Microscopically, the conventional or usual type of epithelioid sarcoma has a nodular or lobular architecture with central areas of necrosis. Epithelioid cells (polygonal with relatively abundant cytoplasm) with eosinophilic cytoplasm surround the necrosis, imparting a necrotizing granulomatous pattern to the low-power diagnosis. The nuclei are generally not too atypical, and mitotic figures are conspicuously present.[1][3] Tumor cells at the periphery often take on a spindled or sarcomatous appearance. Various histologic patterns further complicate the histologic diagnosis as some tumors take on a more angiomatoid or fibromatoid appearance.[6][8][6] These features can lead the pathologist toward vascular neoplasms and more benign processes like fibromatosis, or even reactive lesions such as nodular fasciitis.

The proximal-type variant of epithelioid sarcoma lacks the granulomatous pattern of necrosis. The tumor consists of cellular nodules with more cytologic pleomorphism, nuclear atypia, and even signet-ring-like vacuolation.[3][7] Rhabdoid morphology with prominent nucleoli is characteristic of this lesion (see Figure 1). Although the proximal type is characteristically found near the trunk, it is defined by its histologic features and not its location.[2][9] Furthermore, the often proximal location of this variant leads to more diagnostic difficulty because of the overlapping features with metastatic carcinoma that would be more common to occur at proximal sites such as the groin and pelvic area.[7]

The immunohistochemical profile of epithelioid sarcoma is relatively unique as it strongly expresses cytokeratins, EMA, vimentin, and is often CD34 positive. The most diagnostically useful finding is lack of INI-1 expression in tumor cells. Also helpful in the differential diagnosis, expanded upon in the differential diagnosis section below, is the typically negative immunolabeling of the tumor cells for S100, desmin, and CD31.[3][4][6][10]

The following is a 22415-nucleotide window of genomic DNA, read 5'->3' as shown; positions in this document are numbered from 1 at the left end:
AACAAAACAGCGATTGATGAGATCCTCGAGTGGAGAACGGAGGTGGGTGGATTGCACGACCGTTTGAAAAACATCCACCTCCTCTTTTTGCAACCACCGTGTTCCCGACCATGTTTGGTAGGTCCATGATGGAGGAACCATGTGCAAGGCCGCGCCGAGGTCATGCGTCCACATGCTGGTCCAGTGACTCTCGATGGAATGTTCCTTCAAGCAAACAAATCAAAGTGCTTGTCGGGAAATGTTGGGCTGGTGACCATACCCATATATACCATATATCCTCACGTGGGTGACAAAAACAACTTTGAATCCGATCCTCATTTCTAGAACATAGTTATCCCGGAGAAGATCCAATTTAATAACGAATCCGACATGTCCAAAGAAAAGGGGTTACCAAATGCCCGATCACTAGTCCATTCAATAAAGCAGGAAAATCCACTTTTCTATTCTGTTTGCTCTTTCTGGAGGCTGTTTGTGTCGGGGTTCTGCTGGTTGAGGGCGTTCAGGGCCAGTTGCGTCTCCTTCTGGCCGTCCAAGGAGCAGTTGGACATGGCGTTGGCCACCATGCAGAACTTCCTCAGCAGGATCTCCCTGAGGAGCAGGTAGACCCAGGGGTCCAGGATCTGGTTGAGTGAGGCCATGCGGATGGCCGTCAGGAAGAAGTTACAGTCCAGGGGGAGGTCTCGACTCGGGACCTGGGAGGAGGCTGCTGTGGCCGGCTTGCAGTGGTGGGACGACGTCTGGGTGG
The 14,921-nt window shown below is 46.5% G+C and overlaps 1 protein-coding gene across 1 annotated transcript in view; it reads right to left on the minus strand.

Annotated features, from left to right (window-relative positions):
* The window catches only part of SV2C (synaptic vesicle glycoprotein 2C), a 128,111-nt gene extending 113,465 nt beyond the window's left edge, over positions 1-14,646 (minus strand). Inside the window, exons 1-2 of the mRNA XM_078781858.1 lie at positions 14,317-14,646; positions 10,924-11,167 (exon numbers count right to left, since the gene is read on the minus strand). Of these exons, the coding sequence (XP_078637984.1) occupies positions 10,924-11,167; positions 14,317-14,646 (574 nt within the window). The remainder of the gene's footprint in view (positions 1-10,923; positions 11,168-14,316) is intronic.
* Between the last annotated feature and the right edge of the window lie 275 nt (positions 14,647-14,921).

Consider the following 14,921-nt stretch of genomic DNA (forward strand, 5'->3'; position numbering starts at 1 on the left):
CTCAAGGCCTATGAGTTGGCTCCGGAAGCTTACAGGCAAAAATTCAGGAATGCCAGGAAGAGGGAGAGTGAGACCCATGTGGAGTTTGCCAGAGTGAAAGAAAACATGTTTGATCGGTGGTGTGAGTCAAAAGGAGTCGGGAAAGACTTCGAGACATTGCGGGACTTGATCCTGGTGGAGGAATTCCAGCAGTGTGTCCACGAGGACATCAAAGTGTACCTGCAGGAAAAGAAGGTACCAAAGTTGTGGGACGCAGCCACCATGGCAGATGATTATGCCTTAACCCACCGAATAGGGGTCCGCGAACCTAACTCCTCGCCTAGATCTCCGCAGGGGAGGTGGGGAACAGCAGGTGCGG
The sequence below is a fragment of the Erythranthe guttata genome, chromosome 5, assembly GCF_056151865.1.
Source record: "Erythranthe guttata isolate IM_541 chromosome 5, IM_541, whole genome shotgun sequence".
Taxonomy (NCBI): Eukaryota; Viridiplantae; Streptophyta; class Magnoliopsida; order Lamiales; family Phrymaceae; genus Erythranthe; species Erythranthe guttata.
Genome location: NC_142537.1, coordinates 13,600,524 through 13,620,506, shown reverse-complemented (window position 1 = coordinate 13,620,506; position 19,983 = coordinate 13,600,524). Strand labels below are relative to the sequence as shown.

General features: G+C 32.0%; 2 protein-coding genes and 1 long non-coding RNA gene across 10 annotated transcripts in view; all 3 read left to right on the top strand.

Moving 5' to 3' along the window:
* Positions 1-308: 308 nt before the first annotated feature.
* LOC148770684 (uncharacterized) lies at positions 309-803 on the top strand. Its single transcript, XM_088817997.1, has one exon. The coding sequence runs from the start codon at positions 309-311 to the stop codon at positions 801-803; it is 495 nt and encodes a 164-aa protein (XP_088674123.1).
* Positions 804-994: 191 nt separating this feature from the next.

Immunohistochemical Profile Summary[3][4][6][10]

Positive Labeling 

  • Cytokeratin
  • Epithelial membrane antigen
  • Vimentin
  • CD 34 (approximately 50% of cases)

Negative Labeling 

  • INI-1/SMARCB1 
  • S100
  • Desmin
  • Factor VIII-related antigen
  • Cytokeratin 7

History and Physical

Epithelioid sarcoma most often presents as a distal upper-extremity multinodular swelling that is slow-growing, painless, and sometimes ulcerates.[2][3][6] The lesion can be centered in the dermis, subcutis, or deep fascia. It characteristically invades along fascial planes and tracks along tendons and aponeuroses.[2] A proximal variant of epithelioid sarcoma exists that tends to occur more often in the perineal, pubic, genital and truncal regions; although it is defined by its histologic features rather than its location.[2][7] 

Masses can be large, up to 20 cm, especially in the proximal variant, but are often less than 5 centimeters in greatest dimension.[1][3][6] Epithelioid sarcoma aggressively invades locally and has a propensity for regional lymph node metastasis. Distant metastatic spread, especially to the lungs and scalp, has been well documented.[2] The clinical behavior of the tumor has probably best been described by Chase and Enzinger as an “indolent, relentless clinical course” due to the aggressive nature of local recurrences and metastatic potential.[6]

Evaluation

Patients present with a mass or swelling but are otherwise typically without significant signs or symptoms of a malignant disease process. Initial workup for a mass that is concerning clinically for epithelioid sarcoma should be biopsied for definitive pathologic diagnosis. Physical examination of the patient should include a meticulous lymph node examination, as regional lymph node metastases are common.[2] A thorough review of systems to include respiratory symptoms is prudent to assess for lung involvement, the most common site of distant metastases.

Treatment / Management

After definitive tissue-based diagnosis, treatment depends on the presence or absence of metastatic disease. Metastatic disease should be ruled out based on a thorough clinical and radiological examination, particularly focused on regional lymph nodes and pulmonary examination. Ultrasound scanning of regional lymph nodes and sentinel lymph node biopsy is recommended to improve metastatic workup accuracy.[2]